Singapore's Asean Para Games hailed as best ever
Praise for athletes and officials at Para Games closing ceremony; sports minister Fu hails the human spirit
The official flame was doused when Prime Minister Lee Hsien Loong declared the 8th Asean Para Games - the first to be held in the Republic since the inaugural event in 2001 - closed at the Marina Bay Sands Grand Ballroom last night.
But a fire has been lit in the hearts of the 152 Team Singapore athletes, as well as officials and many more Singaporeans who have experienced or learnt about the exploits of the nation's representatives during the week-long event.
Outgoing Asean Para Sports Federation (APSF) president Zainal Abu Zarin declared it the "best Games ever in the 15-year history of our Games".
Before the gala dinner and closing ceremony, swim star Theresa Goh, Singapore's top athlete with five golds and a bronze, said: "I met a couple of kids with disabilities (during the Games) and I am really hoping that this will inspire them to start or continue, not necessarily in sports, but something they enjoy and can continue in the long term, so that they become more independent and lead a better live."
Singapore chef de mission Raja Singh said the organisation of the Games was beyond his expectations, and is hopeful more people with disabilities will be more receptive to taking up sports from now on.
He said: "I've been to many big Games, and the awareness and the publicity they get were much less than what we got.
"We really had good coverage of our sports and that has given Singaporeans the chance to know more about disability sports. There were a lot of people with disabilities who came and watched the Games, and through this we can see that the future is very bright for disability sports."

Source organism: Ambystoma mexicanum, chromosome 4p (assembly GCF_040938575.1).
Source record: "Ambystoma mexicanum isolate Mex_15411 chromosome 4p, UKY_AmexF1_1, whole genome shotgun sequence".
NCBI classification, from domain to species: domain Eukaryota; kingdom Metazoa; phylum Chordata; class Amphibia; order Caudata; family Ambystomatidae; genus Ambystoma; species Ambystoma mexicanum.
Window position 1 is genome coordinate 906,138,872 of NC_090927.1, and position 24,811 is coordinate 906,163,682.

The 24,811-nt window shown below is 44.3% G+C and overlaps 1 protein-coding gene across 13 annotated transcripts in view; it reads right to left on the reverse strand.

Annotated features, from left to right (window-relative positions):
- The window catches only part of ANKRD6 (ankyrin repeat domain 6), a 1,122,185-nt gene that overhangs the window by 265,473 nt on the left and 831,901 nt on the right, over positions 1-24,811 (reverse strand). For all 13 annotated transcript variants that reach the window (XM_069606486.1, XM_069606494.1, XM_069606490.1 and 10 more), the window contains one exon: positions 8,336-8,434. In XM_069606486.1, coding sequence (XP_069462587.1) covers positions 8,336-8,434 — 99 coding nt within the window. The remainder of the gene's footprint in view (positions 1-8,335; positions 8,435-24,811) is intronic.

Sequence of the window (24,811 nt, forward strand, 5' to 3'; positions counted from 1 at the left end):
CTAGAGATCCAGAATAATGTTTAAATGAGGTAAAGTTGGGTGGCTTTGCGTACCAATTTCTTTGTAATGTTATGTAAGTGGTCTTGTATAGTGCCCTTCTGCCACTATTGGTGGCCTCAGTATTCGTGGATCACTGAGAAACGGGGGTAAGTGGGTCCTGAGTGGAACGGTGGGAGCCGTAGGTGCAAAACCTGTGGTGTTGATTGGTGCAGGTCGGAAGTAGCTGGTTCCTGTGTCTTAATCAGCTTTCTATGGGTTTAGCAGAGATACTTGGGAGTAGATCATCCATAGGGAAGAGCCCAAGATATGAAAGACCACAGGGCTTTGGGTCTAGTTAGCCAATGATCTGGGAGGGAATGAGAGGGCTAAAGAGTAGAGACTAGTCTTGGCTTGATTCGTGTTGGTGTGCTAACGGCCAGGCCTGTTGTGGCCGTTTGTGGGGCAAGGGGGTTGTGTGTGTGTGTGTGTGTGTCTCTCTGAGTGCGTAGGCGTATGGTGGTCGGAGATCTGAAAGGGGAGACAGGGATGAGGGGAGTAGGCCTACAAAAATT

Team Singapore finished fifth in the overall medal tally, collecting their best haul of 24 golds, 17 silvers and 22 bronzes, with Thailand topping the 10-nation Games (95-76-79).
Raja is confident of growing the base of elite para-athletes, as well as fielding more para-athletes and improving Singapore's medal tally at future competitions.
He said: "I don't see an issue with keeping the current lot, they are inspired to continue with sports, and to bring new people into sports will be much easier than before.
"We want to make sure that we bring in more athletes, raise their standards to the next level and then we can expect more medals."
Minister for Culture, Community and Youth Grace Fu was effusive in her praise of the athletes and officials.
In her speech last night, the sports minister said: "You (athletes and officials) have shown us that the APG is not only about winning and sporting excellence, it is also about resilience and the indomitable human spirit."
She later passed the APSF flag to Zainal, who then handed it to Malaysia's Deputy Minister for Youth and Sports M Saravanan.
Kuala Lumpur will host the biennial Games in 2017.
Ms Fu added:"It has been Singapore's honour to host this Games. I speak for many Singaporeans when I say that what we have experienced in the past week, the life lessons that we have learnt from you, we will remember and cherish for many years to come."
It (Asean Para Games) was very good... Singapore have set the standard and like my Minister (Youth and Sports Minister Khairy Jamaluddin) said, even after the SEA (South-east Asia) Games, we are a bit unfortunate to be the hosts after Singapore, so we have to at least make sure we emulate what Singapore has done.
— CEO of the Kuala Lumpur 2017 SEA Games organising committee, Zolkples Embong
It has been Singapore’s honour to host this Games. It has truly been our privilege to be touched and inspired by the courage and determination of our athletes.
— Minister for Culture, Community and Youth Grace Fu
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